"True love is but a humble, low born thing,
And hath its food served up in earthenware;
It is a thing to walk with, hand in hand,
Through the everydayness of this workday world."
~ James Russell Lowell
Humility is an important but often overlooked relational quality. It's commonly confused with self-deprecation or servility, but referring to its derivation from the Latin humus, meaning earth, reminds us that to be humble is to be grounded. It's human nature to project ourselves into the world with great force and purpose, but this stirring up of energy can dislocate our true self. When, in seeking power and pride, we present a false image of how we want to be rather than who we are, we receive back a false reflection from the world, which only incites us to more posturing.
To be humble enough to receive from others, we must first receive within. This act of self-love gives ourselves not just an appropriate amount of power and pride but, more importantly, lets us receive others' love. This is a tricky distinction. We try so hard to replace negative internal messages with positive messages, but unless we humbly receive them, we will continue to believe, and struggle desperately to disprove, the old ones.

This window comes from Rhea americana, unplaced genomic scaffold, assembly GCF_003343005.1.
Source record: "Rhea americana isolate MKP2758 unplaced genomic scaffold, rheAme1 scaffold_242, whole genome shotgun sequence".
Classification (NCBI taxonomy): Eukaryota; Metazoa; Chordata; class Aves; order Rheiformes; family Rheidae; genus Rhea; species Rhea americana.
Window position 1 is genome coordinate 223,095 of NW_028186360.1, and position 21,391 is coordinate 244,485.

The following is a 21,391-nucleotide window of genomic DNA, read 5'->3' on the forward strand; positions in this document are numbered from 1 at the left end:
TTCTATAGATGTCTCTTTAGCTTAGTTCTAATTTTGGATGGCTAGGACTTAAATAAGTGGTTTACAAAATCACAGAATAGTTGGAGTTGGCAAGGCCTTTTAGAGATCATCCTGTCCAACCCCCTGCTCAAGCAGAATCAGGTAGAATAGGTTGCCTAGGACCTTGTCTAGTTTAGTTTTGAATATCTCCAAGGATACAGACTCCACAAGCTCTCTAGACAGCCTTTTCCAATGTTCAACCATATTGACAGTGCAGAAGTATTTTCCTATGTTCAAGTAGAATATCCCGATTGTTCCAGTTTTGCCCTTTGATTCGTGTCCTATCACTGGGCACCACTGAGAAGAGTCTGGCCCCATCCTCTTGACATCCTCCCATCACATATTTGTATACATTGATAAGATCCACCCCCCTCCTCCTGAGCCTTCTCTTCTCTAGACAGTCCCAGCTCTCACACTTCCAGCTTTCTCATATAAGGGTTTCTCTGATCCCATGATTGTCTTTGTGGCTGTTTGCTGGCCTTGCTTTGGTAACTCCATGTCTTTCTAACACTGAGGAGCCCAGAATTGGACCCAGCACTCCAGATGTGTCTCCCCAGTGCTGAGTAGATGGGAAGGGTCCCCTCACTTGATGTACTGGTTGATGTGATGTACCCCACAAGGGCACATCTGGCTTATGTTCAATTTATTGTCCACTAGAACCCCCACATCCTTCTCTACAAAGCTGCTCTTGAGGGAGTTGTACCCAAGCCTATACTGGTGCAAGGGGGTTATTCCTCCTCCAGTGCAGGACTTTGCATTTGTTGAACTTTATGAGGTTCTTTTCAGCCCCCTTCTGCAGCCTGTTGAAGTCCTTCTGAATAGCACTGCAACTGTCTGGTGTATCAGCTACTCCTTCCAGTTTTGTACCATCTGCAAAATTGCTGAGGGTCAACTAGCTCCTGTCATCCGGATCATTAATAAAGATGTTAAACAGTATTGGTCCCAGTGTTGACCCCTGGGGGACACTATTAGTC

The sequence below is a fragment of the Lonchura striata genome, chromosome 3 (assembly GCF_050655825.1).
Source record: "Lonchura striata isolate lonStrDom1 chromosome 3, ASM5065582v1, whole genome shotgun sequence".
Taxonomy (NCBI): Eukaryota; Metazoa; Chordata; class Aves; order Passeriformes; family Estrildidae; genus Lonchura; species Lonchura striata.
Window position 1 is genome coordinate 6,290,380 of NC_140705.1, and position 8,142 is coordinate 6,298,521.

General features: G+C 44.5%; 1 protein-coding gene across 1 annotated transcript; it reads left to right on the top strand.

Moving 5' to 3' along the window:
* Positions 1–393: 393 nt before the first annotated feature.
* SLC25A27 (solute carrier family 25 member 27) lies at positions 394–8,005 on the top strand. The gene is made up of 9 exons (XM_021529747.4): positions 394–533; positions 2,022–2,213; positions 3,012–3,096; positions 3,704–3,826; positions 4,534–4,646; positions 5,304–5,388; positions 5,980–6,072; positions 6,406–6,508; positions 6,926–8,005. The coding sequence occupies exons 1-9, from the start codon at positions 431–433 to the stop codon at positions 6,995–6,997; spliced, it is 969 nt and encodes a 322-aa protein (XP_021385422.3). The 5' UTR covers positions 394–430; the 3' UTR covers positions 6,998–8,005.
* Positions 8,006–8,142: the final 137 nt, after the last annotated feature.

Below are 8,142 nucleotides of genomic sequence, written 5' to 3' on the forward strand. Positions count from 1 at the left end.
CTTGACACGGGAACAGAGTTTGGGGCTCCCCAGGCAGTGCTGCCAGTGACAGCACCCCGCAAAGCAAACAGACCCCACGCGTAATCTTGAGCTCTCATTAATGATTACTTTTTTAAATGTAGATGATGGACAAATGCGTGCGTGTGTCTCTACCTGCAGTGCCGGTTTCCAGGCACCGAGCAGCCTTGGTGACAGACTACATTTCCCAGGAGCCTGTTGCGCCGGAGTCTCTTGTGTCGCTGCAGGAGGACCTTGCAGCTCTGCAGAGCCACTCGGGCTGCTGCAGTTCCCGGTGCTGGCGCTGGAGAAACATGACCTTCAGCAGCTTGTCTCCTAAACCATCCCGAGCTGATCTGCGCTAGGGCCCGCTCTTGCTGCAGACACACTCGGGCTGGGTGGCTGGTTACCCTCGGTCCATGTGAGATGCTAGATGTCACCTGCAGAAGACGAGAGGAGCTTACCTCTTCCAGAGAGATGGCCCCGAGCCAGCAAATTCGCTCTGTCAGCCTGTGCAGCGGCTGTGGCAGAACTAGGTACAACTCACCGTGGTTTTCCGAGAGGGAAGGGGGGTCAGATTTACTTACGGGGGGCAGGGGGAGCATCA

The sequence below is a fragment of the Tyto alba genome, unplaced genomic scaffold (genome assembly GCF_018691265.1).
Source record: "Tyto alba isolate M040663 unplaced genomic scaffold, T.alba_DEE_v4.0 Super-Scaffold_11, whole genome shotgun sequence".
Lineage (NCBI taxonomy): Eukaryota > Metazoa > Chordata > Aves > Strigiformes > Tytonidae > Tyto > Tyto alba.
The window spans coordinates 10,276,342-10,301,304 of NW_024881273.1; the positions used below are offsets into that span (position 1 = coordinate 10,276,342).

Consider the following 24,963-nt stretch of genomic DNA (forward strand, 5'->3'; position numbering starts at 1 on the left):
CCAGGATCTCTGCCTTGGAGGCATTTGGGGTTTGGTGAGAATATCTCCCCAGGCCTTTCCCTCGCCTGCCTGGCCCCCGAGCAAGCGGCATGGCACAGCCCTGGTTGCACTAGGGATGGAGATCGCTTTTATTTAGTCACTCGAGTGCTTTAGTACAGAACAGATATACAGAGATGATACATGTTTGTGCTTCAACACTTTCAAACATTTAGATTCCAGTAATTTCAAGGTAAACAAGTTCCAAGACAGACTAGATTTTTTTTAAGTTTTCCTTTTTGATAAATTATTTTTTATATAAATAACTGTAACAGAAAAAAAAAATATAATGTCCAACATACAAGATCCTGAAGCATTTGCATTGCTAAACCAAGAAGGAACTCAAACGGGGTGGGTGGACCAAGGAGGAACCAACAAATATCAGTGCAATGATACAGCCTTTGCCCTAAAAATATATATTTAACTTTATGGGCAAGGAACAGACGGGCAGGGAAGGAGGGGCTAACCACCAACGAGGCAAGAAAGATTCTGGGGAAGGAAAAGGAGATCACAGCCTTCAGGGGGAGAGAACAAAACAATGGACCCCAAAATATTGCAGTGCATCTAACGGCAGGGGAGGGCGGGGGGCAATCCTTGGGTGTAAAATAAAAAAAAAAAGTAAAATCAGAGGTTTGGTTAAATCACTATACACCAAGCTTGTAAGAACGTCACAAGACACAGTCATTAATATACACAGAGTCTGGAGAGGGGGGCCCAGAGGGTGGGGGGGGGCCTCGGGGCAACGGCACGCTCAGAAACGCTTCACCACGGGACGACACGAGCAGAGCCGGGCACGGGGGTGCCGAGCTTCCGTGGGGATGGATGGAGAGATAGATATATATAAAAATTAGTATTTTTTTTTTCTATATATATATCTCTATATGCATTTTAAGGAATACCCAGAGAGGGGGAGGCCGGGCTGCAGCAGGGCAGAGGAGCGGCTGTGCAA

One aspect of humility is knowing there are infinite things we'll never know. We have been so wrong in our self-assumptions, motives and beliefs. And if we can be wrong once, it's very likely we're still wrong in other as-yet-undiscerned ways. Our coping mechanisms may have served to protect us through childhood, but in adult relationships any self-defense will block the light of intimacy. Healthy, enlightened life constantly corrects itself. Respect for truth makes humility possible and gives us the ability to touch the authenticity of our actual inner earth, our groundedness. To share how we perceive rather than what we believe invites in the truth that we are still growing, still finding more about ourselves each day. What we will discover tomorrow requires the humility of self-renewal.
DAILY HEALTHY ACTS
- We receive our experience, including thoughts and knowledge. Receive with humility and gratitude. Today, try saying, "This thought came to me," rather than "I think this." The transparency to share your mental process as you experience it with another is an act of humility.
- Move from the narcissism that secretly says, "That's not me" to silently affirming, "I am that" with every situation that presents itself today. We truly contain all positive and negative potencies within us, so why point the finger? When we identify with others, we cease to be reactive and our ensuing humility illuminates us.